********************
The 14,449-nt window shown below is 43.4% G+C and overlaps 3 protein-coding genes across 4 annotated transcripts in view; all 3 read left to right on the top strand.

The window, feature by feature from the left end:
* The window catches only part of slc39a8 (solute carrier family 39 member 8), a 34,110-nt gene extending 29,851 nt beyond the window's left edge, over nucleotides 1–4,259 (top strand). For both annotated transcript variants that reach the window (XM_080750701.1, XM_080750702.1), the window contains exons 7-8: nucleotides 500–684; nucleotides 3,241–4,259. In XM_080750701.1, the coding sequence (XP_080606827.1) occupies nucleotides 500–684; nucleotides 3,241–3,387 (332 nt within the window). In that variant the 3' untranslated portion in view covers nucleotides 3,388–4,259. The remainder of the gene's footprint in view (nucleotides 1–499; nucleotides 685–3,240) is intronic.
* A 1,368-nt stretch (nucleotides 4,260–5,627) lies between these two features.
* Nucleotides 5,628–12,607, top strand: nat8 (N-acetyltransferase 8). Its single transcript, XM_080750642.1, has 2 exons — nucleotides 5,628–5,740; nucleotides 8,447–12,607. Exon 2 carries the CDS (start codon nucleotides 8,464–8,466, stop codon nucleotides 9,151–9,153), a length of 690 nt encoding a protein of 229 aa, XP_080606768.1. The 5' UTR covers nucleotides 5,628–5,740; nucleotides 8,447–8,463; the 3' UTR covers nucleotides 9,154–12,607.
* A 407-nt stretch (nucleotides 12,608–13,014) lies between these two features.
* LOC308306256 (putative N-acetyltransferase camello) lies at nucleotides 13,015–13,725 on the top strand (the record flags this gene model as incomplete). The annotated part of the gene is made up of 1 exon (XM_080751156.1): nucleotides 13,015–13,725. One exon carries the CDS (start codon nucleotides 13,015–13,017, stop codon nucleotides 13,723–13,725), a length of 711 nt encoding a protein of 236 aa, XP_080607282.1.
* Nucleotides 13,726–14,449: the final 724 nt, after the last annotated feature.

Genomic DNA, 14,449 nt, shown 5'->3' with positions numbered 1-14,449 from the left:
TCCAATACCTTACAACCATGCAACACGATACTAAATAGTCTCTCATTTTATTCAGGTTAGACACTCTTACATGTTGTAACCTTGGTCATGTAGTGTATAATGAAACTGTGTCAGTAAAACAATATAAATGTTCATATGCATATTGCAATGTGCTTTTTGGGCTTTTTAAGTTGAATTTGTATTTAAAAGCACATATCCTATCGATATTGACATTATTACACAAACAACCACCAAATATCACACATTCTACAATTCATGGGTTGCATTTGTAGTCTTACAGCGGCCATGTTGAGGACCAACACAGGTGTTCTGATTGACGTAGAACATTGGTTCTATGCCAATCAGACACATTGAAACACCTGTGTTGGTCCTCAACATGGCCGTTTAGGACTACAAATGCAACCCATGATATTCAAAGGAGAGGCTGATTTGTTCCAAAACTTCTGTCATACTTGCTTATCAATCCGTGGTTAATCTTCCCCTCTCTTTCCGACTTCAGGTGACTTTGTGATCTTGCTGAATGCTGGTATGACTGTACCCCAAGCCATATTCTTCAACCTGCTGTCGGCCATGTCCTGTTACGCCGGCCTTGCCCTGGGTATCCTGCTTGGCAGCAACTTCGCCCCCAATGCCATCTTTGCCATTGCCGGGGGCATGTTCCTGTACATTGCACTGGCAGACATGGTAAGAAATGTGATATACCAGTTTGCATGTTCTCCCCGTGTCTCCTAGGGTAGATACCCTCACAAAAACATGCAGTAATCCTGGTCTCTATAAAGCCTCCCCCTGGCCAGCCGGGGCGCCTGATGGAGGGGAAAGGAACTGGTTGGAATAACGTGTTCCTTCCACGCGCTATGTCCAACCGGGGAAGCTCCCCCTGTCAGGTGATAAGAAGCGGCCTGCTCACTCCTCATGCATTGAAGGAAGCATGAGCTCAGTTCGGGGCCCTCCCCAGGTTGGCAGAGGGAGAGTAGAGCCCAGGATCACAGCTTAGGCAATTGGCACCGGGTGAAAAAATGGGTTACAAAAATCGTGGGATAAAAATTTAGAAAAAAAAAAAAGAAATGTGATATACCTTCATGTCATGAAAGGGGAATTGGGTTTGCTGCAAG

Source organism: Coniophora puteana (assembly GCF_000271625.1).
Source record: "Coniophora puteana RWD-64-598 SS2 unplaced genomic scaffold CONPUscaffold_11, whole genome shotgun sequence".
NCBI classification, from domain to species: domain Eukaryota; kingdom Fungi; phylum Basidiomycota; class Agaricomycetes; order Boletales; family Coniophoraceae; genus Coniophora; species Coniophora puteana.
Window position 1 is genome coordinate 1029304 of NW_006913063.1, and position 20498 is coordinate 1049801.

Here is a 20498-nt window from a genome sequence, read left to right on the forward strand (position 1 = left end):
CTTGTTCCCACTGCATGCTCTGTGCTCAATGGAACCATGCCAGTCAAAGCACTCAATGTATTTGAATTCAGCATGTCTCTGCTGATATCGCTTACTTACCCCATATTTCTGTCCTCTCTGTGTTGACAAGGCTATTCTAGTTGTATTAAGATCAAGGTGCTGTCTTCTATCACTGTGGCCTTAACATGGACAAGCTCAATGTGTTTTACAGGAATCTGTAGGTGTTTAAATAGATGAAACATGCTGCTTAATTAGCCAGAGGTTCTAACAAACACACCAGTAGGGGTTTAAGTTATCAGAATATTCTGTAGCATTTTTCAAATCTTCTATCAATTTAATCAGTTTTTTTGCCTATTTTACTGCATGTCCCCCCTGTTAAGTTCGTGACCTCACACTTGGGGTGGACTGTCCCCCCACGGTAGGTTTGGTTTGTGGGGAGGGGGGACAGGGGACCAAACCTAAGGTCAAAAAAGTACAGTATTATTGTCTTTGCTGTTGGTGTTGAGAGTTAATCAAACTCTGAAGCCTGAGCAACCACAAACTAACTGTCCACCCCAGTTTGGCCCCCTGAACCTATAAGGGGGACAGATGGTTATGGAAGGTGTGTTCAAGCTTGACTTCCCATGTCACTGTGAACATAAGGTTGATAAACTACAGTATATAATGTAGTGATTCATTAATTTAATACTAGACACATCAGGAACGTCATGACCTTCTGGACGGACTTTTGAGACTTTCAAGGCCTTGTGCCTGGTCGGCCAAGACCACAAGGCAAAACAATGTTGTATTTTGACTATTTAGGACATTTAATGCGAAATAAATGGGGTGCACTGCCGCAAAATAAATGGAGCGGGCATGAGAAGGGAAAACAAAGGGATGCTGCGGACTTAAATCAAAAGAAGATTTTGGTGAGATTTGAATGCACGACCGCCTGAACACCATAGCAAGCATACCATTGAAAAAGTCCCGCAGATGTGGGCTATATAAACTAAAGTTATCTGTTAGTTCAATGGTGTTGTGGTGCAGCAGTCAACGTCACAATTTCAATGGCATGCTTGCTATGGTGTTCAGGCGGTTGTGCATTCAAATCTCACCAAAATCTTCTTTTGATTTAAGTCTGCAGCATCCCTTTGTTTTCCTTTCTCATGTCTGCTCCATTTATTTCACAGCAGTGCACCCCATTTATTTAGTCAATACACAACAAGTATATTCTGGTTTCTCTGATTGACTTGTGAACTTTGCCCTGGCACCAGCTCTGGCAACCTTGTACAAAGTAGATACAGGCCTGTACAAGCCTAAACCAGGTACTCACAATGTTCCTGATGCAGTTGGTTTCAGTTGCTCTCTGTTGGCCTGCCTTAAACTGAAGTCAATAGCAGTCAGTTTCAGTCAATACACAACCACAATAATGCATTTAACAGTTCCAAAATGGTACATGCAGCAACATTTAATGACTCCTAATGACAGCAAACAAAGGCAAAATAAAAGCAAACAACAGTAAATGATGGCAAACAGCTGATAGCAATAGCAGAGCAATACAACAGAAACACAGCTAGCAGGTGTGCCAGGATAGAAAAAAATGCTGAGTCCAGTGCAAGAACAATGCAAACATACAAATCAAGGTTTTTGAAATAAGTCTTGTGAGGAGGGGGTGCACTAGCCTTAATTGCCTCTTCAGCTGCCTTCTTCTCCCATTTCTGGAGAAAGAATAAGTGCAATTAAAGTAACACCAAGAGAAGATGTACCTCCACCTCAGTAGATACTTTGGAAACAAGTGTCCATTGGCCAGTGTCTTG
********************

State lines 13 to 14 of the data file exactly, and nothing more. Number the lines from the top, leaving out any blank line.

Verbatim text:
NCBI classification, from domain to species: domain Eukaryota; kingdom Fungi; phylum Basidiomycota; class Agaricomycetes; order Boletales; family Coniophoraceae; genus Coniophora; species Coniophora puteana.
Window position 1 is genome coordinate 1029304 of NW_006913063.1, and position 20498 is coordinate 1049801.